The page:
2005 and 2006, but additional funding would be needed to cover the higher costs for
the ships to be authorized in fiscal years 2007 and 2008.

Several factors could offset the potential cost savings, which should also be
considered along with the Navy’s request for multiyear procurement authority.

    • Stable funding for the Virginia class submarine program may not be assured.
      The Navy stated in its justification for multiyear procurement authority that the
      program is a high priority and that the Navy is committed to funding the
      program at required levels. But, competing demands from other programs for
      acquisition funding may result in instability in the program’s funding. For
      example, according to program officials, the Navy cut $270 million in Research,
      Development, Test, and Evaluation (RDT&E) funds across fiscal years 2004
      through 2007, and an additional $40 million per ship in technology insertion
      funds across the same time period partly to help fund higher Navy priorities.
      These cuts will delay core RDT&E efforts such as: continued development of an
      information assurance solution for the sonar and combat control networks,
      correction of high priority deficiencies noted in the operational assessment of
 Multiyear procurement authority would allow the Navy to contract for seven ships authorized over 5
years, thus committing future budgets to support these acquisitions. Contract terms require the Navy
to pay certain charges if the contract is terminated or quantities reduced. A multiyear contract of $500
million or more for a Defense weapon system may not be awarded unless the contract is specifically
authorized by law in an appropriations act and a law other than an appropriations act, such as an
authorization act.

Page 2                                            GAO-03-895R Virginia Class Submarine Program
      the non-propulsion electronics systems, and evaluating causes and developing
      fixes for acoustic performance deficiencies. Technology insertion efforts will
      also be delayed until the later years of the current defense plan. Finally, the
      Navy recently cut $600 million from the program’s procurement account and $2
      million per year in RDT&E funds across the 2004 to 2009 defense plan due to
      Defense-wide inflation adjustments.

      The multiyear procurement strategy calls for the acquisition rate to increase to
      two ships per year for fiscal years 2007 and 2008. Should funding pressures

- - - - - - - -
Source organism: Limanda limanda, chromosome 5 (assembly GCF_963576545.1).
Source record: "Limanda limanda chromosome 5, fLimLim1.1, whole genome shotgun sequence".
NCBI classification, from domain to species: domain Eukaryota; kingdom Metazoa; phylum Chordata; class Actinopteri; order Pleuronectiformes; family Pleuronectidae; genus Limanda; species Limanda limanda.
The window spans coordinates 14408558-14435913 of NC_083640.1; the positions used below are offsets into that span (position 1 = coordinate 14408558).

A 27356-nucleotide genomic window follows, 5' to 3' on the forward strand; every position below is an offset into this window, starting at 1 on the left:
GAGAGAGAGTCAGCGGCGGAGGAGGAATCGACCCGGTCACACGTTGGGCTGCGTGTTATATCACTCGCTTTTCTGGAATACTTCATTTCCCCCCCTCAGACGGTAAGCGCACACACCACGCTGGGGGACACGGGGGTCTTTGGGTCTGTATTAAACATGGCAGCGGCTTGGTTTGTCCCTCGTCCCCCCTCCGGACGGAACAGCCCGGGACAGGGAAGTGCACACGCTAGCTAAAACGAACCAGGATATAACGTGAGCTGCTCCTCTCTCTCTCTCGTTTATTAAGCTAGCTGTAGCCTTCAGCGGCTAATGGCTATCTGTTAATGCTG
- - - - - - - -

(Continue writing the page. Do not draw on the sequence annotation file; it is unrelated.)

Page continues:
continue and prevent realization of this increase, savings would be eroded.

    • To date, the program’s cost estimates have not proven realistic. According to
      program documents, the cost estimates are based on historical shipbuilding and
      submarine program experience and actual performance on the first submarines
      under construction, among other factors. Nonetheless, the Navy reported that,
      as of December 31, 2002, costs had exceeded baseline estimates by 24 percent.
      This calculation included savings from the yet-to-be-authorized multiyear. Had
      the Navy not included these savings, the cost overrun would have been 31
      percent.2 Program officials stated that they subsequently revised the baseline
      estimate in April 2003. Recent contract negotiations for the acquisition of
      additional ships raised further questions about the realism of the Navy’s cost
      estimates. According to the program officials, the contractor’s bid exceeded the
      Navy’s estimate by $1 billion. Officials reported that a tentative agreement has
      been reached that has resulted in a price within the program’s budget, but the
      Navy altered the scope of the contract to reach that price.

      This experience with the program’s cost estimates raises questions regarding the
      realism of potential savings estimates. Moreover, should costs exceed
      estimates, the program would need additional funding or would have to make
      additional tradeoffs to program scope.

    • Changes in the program’s test plan could affect stability of design. Changes to
      the ship’s design are still likely because the program is early in the acquisition
      cycle. The lead ship, which will be delivered in June 2004, will undergo only a
      pier-side review of the total ship survivability trial and will not undergo a full
      ship shock test. The second ship, the SSN 775, is expected to undergo both the
      total ship survivability trial and the full ship shock test in 2006. These tests, as